Film Review: Infernal Affairs (2002)

A triad member in the police department and an undercover cop working for a gangster are pitted against each other in a dangerous game of cat and mouse. Infernal Affairs features Hong Kong superstars Andy Lau and Tony Leung as moles hidden deep in opposing sides of a terrific battle between a ruthless mob boss (Eric Tsang) and a tough police sergeant (Anthony Wong). Both spies struggle with and question their many years spent living double lives and wonder where their true selves lie while working assiduously to discover the other and avoid exposure.

Infernal Affairs packs a lot into 100 minutes. The visuals are slick, with Hong Kong edifices highlighted in rooftop and nighttime scenes. The editing feels a touch experimental and the plot and characters are not always obvious, requiring the viewer to pay attention or watch more than once to catch deliberate clues. Twists, betrayals, and other complications form an obstacle course for the two lead characters who already walk a tightrope within their own environments.

The film takes its English title from the term “internal affairs”, which references the investigations made within the police force, and “inferno”, another name for hell. The lives of the two central characters of the film are consumed with anxiety and peril as they live under the weight of their jobs and even more so when their superiors find out that there is a mole in the ranks. Tony Leung’s character struggles with the greater sacrifice of operating undercover for ten years in the immediate danger of working under a volatile mob boss while he secretly supplies information to the police. Andy Lau’s character, by contrast, excels in his police work and has a very more comfortable life but questions whether he would prefer his official position as a cop to be his only identity as he finds himself enjoying the trappings of success and legitimacy and exasperated by the demands of protecting his triad ties.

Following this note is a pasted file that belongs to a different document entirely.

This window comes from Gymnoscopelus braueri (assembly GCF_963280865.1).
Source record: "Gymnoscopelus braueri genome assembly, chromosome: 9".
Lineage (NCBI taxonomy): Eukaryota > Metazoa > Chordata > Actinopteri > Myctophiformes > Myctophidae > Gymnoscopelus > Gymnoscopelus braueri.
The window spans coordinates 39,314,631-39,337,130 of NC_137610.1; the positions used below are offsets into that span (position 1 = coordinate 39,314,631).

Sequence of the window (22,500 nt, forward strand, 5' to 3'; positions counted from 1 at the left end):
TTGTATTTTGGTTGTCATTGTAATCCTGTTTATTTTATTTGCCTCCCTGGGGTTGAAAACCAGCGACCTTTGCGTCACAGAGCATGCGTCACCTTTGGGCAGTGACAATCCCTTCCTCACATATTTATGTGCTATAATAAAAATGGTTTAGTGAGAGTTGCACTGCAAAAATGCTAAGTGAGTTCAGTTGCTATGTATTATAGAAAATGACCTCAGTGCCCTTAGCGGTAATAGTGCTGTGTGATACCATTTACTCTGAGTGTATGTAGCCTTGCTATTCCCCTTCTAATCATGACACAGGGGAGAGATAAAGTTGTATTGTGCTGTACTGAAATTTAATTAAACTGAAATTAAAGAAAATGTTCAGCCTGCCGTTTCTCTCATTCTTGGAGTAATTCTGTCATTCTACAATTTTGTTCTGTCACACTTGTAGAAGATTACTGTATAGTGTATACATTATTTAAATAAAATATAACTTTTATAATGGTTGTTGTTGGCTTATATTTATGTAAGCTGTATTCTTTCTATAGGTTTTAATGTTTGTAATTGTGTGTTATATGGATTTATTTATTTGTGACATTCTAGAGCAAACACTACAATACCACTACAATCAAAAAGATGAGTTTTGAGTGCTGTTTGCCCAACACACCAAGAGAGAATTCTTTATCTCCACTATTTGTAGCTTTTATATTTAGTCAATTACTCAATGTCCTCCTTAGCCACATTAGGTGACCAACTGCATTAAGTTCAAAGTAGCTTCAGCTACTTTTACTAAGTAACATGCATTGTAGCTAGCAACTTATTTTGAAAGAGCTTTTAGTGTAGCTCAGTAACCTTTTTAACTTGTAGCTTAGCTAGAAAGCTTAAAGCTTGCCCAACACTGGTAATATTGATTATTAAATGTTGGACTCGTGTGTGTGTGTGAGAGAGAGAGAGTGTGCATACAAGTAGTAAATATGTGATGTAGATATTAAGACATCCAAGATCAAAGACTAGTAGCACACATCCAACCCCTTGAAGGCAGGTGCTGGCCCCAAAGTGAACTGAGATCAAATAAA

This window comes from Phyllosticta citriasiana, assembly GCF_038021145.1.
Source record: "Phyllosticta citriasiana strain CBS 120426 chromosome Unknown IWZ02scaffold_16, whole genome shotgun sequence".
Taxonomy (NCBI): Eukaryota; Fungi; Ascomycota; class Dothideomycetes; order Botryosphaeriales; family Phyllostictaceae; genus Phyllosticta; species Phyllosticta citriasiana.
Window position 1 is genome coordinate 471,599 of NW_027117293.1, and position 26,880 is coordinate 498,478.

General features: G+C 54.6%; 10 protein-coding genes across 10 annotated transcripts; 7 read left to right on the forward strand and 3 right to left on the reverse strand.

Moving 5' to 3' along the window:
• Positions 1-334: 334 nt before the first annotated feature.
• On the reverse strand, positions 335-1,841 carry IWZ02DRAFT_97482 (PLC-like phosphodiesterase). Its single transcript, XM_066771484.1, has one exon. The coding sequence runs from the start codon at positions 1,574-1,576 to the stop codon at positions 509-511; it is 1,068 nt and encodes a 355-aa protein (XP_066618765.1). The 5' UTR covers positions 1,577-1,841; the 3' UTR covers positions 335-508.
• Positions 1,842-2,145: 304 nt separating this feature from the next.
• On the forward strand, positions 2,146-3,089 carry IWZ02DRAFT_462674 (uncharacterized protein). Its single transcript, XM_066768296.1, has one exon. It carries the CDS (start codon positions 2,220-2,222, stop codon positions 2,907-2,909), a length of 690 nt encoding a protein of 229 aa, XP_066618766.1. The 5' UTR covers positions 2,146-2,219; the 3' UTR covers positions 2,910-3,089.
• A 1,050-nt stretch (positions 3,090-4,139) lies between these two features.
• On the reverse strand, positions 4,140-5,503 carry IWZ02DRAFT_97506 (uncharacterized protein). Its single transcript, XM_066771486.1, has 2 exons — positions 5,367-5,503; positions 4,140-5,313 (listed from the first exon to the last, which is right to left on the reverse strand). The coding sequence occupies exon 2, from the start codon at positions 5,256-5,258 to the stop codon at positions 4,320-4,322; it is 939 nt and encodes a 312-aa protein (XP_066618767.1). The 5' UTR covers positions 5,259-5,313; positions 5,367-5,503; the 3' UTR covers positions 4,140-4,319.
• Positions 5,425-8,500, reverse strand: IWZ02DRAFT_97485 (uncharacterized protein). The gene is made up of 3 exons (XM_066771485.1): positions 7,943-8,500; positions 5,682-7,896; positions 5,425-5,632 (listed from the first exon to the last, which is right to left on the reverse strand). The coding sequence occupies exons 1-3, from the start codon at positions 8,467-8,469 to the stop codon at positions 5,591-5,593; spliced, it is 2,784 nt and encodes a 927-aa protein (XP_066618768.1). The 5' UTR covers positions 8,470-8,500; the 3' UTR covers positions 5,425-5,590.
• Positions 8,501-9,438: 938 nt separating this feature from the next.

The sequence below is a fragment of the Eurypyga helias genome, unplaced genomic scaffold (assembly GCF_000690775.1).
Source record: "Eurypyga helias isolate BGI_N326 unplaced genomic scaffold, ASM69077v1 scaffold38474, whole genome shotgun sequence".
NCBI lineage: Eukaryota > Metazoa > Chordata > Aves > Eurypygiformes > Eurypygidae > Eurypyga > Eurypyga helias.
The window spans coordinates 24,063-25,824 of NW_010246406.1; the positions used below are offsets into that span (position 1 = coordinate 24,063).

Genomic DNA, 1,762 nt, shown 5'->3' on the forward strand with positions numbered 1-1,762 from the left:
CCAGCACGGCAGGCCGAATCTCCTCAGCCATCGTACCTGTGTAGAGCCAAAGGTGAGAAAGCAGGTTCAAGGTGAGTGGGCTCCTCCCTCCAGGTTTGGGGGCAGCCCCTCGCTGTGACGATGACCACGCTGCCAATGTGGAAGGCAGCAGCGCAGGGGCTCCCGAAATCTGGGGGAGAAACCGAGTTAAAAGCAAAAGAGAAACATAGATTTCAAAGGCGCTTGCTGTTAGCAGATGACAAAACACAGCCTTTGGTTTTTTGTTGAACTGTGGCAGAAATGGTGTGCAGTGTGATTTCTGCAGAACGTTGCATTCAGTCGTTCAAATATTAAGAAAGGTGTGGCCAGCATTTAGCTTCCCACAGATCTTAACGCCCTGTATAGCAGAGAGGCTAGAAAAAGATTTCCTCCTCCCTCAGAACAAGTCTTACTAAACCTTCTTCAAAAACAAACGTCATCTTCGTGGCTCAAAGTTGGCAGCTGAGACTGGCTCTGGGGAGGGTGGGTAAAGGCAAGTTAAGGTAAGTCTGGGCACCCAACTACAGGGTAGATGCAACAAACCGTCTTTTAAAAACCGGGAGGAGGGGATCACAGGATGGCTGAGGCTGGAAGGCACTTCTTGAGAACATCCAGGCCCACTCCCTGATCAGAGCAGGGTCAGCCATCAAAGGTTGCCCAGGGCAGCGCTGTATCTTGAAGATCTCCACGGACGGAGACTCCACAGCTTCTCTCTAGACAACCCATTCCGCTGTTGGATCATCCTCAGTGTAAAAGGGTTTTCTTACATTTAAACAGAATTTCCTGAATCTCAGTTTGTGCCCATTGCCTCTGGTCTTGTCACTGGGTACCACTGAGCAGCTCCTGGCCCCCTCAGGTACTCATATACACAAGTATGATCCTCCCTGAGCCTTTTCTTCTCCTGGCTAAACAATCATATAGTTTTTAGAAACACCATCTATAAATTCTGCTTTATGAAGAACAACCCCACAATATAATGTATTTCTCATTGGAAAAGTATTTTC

As some may know, this riveting thriller was remade into Martin Scorsese’s The Departed with the setting moved from Hong Kong to Boston and with Leonardo DiCaprio and Matt Damon in the starring roles. Unfortunately, a Whitey Bulger-inspired secondary plot headlined by Jack Nicholson somewhat derailed the tightly written story of the two moles. However, both films share themes of dual identities, complicated relationships to male authority figures (namely the moles’ respective police handler and gang leader), and religious overtones (Buddhism in Infernal Affairs and Catholicism in The Departed).

Ratings (out of 5):

Directing: 5

Story: 5

Acting: 5

Dialogue: 4

Editing: 4

Visuals: 5

Music/Score: 4

Overall Average: 4.6